Stepping into the web can feel a bit like diving into a vast ocean. It's vast, deep, and filled with a world of possibilities. Whether you're transitioning from a different medium, like film or print, or just starting off in creative production, getting a solid grasp of how the web works is going to be helpful.
Having a foundational understanding of the web's inner workings will be invaluable in helping you plan and execute your projects. Here's a video that encapsulates how the web works, I then outlined the essentials for you below.
- Internet vs. Web: Often used interchangeably, these two terms are not the same. The internet is the global network of interconnected computers that enable data exchange. On the other hand, the World Wide Web (or simply "the web") is a service that runs on the internet, allowing us to access and share information in the form of web pages.
- URLs: URL, or Uniform Resource Locator, is the unique address you punch into your browser to reach a specific website or webpage. It's like the GPS coordinates to your online destination.
- HTTP/HTTPS: These acronyms stand for HyperText Transfer Protocol and HyperText Transfer Protocol Secure. They're the protocols for transmitting and receiving information across the web. HTTPS is the secure version, ensuring that data sent between your browser and the site is encrypted and safe.
Think of HTML (HyperText Markup Language) as the skeleton of any web page. It's used to structure content on the web, including elements like headings, paragraphs, links, and images.
CSS (Cascading Style Sheets) is like the outfit that your skeleton wears. It's a stylesheet language that describes the look and formatting of a document written in HTML. From layout to colors and fonts, CSS puts the style in your web content.
Web hosting is where your website lives on the internet. It's a service provided by hosting companies who rent out their servers to store your website and make it accessible to the world. There are different types of hosting services to consider depending on your website's needs, such as shared hosting, dedicated hosting, or cloud hosting.
Browsers typically cache what are known as "static assets" - parts of a website that do not change from visit to visit. What to cache and for how long is determined by your team, and caching can be enabled or disabled. Some assets are removed from your machine in a few days while others may remain in your cache for up to a year. Caching improves and speeds up the browsing speed for repeat users, it is also provided by content distribution networks to protect servers from heavy traffic.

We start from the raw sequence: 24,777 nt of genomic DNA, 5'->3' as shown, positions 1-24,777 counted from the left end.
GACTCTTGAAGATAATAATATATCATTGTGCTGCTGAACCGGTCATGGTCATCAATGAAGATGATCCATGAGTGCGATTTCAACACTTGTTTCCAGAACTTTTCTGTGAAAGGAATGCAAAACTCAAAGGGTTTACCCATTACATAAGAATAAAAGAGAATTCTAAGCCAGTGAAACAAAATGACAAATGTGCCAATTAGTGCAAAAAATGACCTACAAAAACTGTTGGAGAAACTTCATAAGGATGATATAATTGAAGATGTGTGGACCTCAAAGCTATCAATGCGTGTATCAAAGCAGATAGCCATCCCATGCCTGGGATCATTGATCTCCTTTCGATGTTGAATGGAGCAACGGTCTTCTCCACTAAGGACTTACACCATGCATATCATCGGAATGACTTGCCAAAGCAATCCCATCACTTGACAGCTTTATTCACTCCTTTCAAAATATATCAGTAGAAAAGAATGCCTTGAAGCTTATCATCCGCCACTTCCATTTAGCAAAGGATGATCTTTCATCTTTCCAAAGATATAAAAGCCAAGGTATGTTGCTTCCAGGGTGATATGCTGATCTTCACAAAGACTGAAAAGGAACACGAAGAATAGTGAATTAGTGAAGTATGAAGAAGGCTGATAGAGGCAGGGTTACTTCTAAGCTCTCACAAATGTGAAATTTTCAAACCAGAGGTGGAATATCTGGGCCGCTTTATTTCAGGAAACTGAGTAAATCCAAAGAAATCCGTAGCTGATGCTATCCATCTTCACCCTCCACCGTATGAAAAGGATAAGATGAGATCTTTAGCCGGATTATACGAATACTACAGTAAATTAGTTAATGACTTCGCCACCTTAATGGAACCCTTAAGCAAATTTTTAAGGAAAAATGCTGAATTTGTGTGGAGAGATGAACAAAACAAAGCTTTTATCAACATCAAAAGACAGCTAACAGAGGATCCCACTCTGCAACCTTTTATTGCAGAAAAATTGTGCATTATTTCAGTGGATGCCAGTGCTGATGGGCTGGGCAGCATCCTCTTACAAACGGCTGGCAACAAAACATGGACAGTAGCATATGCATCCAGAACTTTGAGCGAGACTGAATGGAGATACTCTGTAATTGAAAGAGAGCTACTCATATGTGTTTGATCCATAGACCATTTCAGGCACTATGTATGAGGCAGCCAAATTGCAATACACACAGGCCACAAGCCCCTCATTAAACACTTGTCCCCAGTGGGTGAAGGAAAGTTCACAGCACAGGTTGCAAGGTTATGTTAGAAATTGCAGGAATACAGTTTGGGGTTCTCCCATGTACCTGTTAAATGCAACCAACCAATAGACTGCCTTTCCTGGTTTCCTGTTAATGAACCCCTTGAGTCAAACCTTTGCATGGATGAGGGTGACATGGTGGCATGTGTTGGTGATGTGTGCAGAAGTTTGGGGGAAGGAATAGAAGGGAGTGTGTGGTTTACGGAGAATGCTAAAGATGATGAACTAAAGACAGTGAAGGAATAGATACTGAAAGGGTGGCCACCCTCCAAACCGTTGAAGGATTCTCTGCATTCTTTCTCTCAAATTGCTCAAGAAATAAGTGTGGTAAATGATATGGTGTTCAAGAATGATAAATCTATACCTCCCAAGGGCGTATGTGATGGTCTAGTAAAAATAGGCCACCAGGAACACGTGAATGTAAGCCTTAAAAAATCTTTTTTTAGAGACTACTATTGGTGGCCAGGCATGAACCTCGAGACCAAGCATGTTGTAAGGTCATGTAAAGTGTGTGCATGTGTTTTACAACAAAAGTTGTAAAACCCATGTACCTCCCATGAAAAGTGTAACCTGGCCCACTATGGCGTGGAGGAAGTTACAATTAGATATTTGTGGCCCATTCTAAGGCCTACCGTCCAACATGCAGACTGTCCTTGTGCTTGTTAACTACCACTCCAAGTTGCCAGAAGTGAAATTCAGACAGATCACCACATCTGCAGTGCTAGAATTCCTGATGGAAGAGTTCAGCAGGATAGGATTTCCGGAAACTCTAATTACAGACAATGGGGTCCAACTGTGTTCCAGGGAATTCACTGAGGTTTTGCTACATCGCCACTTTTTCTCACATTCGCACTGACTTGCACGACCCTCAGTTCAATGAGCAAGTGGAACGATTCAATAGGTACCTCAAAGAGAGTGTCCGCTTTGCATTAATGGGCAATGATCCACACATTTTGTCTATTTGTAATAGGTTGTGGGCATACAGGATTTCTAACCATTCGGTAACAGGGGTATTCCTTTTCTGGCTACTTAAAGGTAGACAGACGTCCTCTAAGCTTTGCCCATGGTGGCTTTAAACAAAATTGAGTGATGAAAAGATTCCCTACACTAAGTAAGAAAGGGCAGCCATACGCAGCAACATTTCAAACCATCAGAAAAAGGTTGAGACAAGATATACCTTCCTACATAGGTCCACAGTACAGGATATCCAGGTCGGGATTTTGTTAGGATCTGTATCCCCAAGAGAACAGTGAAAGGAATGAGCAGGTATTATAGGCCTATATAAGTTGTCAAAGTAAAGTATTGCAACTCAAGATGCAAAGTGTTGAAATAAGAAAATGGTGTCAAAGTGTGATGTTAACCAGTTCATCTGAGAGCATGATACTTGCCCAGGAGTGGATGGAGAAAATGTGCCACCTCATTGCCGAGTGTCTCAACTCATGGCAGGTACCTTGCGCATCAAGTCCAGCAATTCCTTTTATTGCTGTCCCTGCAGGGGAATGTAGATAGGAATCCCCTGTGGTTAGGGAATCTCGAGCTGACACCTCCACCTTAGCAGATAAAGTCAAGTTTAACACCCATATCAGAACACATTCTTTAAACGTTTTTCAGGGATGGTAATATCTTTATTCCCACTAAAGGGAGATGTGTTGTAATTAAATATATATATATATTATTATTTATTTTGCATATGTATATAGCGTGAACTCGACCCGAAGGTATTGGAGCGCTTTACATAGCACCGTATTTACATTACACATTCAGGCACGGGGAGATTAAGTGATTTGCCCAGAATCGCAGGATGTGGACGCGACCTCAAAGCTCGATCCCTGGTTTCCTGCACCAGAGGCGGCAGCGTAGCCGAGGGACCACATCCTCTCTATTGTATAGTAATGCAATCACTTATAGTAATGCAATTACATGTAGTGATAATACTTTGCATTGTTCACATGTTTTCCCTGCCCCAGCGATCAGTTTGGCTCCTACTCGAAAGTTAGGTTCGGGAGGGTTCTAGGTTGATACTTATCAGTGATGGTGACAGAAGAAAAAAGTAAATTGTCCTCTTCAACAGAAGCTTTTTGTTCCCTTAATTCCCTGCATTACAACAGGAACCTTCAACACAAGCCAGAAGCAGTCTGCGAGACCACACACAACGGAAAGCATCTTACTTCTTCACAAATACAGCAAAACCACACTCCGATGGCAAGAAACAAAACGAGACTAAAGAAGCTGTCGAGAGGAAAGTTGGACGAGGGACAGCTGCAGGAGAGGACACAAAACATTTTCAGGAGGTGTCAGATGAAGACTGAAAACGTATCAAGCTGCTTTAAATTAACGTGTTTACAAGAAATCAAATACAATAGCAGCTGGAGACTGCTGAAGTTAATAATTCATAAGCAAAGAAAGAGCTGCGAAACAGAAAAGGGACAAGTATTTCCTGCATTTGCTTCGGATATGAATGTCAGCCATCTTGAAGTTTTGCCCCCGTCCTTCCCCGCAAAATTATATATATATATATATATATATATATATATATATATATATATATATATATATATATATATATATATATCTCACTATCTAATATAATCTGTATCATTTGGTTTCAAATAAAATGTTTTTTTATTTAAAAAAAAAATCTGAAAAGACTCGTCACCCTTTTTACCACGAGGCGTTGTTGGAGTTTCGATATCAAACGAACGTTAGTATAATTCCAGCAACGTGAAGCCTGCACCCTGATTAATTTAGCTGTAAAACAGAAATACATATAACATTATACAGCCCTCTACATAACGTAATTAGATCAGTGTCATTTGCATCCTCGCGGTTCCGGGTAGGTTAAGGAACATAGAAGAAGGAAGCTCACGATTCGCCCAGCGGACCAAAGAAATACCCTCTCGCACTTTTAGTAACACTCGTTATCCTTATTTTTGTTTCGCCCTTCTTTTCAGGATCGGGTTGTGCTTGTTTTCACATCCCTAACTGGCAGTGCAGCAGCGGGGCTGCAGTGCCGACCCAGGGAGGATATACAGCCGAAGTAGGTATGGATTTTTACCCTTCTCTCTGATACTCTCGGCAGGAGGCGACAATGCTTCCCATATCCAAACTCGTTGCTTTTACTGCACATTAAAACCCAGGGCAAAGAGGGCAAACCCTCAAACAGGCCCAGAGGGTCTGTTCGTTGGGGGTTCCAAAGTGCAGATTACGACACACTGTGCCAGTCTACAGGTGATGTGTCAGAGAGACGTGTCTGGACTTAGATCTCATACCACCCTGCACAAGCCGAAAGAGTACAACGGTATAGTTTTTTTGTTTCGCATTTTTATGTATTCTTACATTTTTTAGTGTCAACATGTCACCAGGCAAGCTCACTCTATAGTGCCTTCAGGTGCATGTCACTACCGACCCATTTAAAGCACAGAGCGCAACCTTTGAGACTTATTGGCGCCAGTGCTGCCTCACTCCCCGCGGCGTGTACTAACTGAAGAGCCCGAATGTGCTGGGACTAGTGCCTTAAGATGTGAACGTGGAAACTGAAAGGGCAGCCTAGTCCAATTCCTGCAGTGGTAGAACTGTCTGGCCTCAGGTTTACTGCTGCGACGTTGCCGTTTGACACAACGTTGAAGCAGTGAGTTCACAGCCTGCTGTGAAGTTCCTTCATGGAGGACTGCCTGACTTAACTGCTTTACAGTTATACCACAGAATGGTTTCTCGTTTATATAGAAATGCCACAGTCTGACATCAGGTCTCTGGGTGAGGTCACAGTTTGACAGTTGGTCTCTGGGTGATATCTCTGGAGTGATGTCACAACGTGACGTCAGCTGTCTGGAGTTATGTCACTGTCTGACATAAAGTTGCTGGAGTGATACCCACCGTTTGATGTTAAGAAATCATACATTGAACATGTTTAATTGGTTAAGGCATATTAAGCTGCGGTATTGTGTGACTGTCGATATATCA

That being said it means that you or your client might be seeing an old version of the product! Easy to fix, simply empty your cache or open an incognito window.
Content Distribution Networks (CDNs)
CDNs are like express delivery services for your web content. They are a network of servers distributed across various locations globally. When a user requests content from your site, the CDN delivers it from the closest server, ensuring fast load times and a smooth user experience. We've often used Cloudflare to make sure our websites are more accessible globally, faster to load and secure.
Git repositories are the version control tool of choice for most web developers. They allow you to track changes in your code, collaborate with others without overwriting each other's work, and revert to previous versions if something goes wrong. Platforms like GitHub and Bitbucket are popular for hosting these repositories.
DNS propagation is the process of updating every server across the web with the latest DNS information. DNS (Domain Name System) is like the phonebook of the internet, translating human-friendly website names into IP addresses that computers use to communicate. When you make changes to your DNS records, such as moving your website to a new server, it takes some time for these changes to update (or "propagate") across the entire web.